Most obituaries written shortly after the August 15, 2012, death of best-selling science-fiction writer Harry Harrison remembered him as the author of Make Room! Make Room!, the novel upon which the Charlton Heston movie Soylent Green was loosely based. But Harrison’s significance to the genre of science fiction, and to secular humanism, transcends this distasteful connection to the man who incarnated Moses and the National Rifle Association, given that the overwhelming theme of Harrison’s work, which spanned more than five decades, has been the consistent elevation of reason above irrational belief, of universalism above ideologies that promote fear of one’s fellow human.
Harry Harrison was born Henry Maxwell Dempsey on March 12, 1925, in Stamford, Connecticut, the son of an Irish-American father and Russian-Jewish mother. He lived across the nation and the world during his life, later becoming an advocate of Esperanto as a universal language (it frequently appears as a universal tongue in his novels and short stories—only rubes on backwater planets don’t learn Esperanto). During World War II, he served in the United States Army Air Forces, and although he was not on the giving or receiving end of American bombs (as were Howard Zinn and Kurt Vonnegut, respectively), he nonetheless came away from his military service with a pronounced hatred of Army life, especially the dehumanizing effects of training and the contradictions inherent in the idea of democratic war-making—a theme that appears often in his works. As an officer in The Stainless Steel Rat Gets Drafted tells his new “recruits” as he swears them into service: “This is a free country and you are all volunteers. You may take the oath. Or if you choose not to, which is your right, you may leave by the small door behind me which leads to the federal prison where you will begin your thirty-year sentence for neglect of democratic duties.” Reportedly, a Vietnam veteran came up to Harrison at a convention and said, regarding Bill the Galactic Hero, his over-the-top lampooning of Army life, “That’s the only book that’s true about the military.”
One of Harrison’s earliest novels, Deathworld, constitutes a thorough deconstruction of the military mind-set, though masquerading as a Starship Troopers clone until the last chapter. In the novel, professional swindler Jason dinAlt ends up on the planet Pyrrus, whose citizens are trained in the murderous arts from childhood on account of the animals and plants there evolving in such predatory ways that the people must invest in ever-more and greater weaponry just to survive. But what dinAlt discovers, after researching through what archives remain (arts and history are long dead on this planet, where all time is spent killing or learning how to kill), as well as communicating with a tribe living outside the main base, is that all native life on Pyrrus is psychic and has evolved in response to the fear and rage of the human settlers, whose willingness to kill thus produced enemies that seemed to justify that readiness. Deathworld remains probably the best literary treatment of blowback, a phenomenon with which we are all too familiar these days.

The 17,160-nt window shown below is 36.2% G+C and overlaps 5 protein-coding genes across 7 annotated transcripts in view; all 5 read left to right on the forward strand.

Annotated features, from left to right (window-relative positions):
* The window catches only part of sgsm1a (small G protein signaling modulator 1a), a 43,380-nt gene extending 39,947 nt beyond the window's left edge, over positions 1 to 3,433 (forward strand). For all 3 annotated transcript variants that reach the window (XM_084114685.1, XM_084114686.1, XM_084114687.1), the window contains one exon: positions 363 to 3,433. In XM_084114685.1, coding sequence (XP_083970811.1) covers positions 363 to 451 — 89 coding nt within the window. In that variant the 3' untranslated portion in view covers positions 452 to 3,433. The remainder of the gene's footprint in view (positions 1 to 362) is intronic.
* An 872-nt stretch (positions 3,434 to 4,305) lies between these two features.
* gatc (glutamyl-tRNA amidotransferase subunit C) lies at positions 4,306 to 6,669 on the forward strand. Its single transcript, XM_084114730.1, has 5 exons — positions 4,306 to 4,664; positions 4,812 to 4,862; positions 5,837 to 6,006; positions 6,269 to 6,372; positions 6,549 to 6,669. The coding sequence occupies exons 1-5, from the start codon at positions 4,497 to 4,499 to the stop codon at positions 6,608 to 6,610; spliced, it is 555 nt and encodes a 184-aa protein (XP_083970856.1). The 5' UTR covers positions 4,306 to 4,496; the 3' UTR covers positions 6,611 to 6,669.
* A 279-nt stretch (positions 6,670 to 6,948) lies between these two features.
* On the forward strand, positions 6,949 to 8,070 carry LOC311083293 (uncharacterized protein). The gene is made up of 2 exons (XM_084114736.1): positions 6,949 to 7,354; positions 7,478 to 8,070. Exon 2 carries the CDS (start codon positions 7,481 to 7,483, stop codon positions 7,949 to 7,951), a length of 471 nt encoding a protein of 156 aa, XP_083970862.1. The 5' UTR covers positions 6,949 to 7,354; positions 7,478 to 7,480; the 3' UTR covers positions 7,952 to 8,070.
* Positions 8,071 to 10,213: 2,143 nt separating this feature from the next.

On par with Harrison’s antimilitarism is his consistent secular humanism, present from the earliest days of his writing career, during a period when even science fiction didn’t often broach such subjects. As he wrote later about his widely reprinted 1961 story, “The Streets of Ashkelon”: “I blush to admit, in these days of intergalactic cunnilingus and exobiological bestiality, that my only bit of taboo-breaking was making the protagonist an Atheist. Shocking! You might well laugh now, but this was serious stuff in those distant days….” In this story, human trader John Garth urges the newly arrived Christian priest, Father Mark, to abandon his mission to covert the indigenous sapient species of Wesker’s World. Garth told the missionary that the natives “have thunder, trees, and water without thunder-gods, tree sprites, or water nymphs. They have no ugly little gods, taboos, or spells to hag-ride and limit their lives. They are the only primitive people I have ever encountered that are completely free of superstition and appear to be much happier and sane because of it. I just want to keep them that way.”
(As Harrison once told a Brazilian journalist, “We atheists lead happy lives, never concerned with the-dying-and-burn forever-in-hell nonsense. We know better.”)
Of course, the priest cannot oblige, and in the end, the Weskers, knowledgeable about the scientific method, decide to prove the truth or falsehood of the priest’s faith by demanding a miracle—by crucifying the man who would save their souls to see if he rises on the third day. Like John Garth, master criminal and secret agent “Slippery Jim” diGriz, hero of the Stainless Steel Rat series, regularly links his atheism with his refusal to kill, saying that because we mortals have only one life, to rob someone of their only chance at living is inexcusable.
No brief tribute such as this can adequately encompass Harrison’s output, which included other noteworthy and best-selling series—To the Stars, Eden, Stars and Stripes, and The Hammer and the Cross—and dozens of stand-alone novels and short stories, as well as a number of anthology projects that he edited. All of his work is infused with a compassion for humankind—even in its folly—that is the hallmark of the best literature. Harrison will be missed, but he leaves behind him so many models for our own lives: heroes and heroines who know how to temper force with reason, worlds where the good life is the one people create themselves, and a sense of humor about the sometimes random operations of the universe. Thanks to him, uncountable Stainless Steel Rats have been born!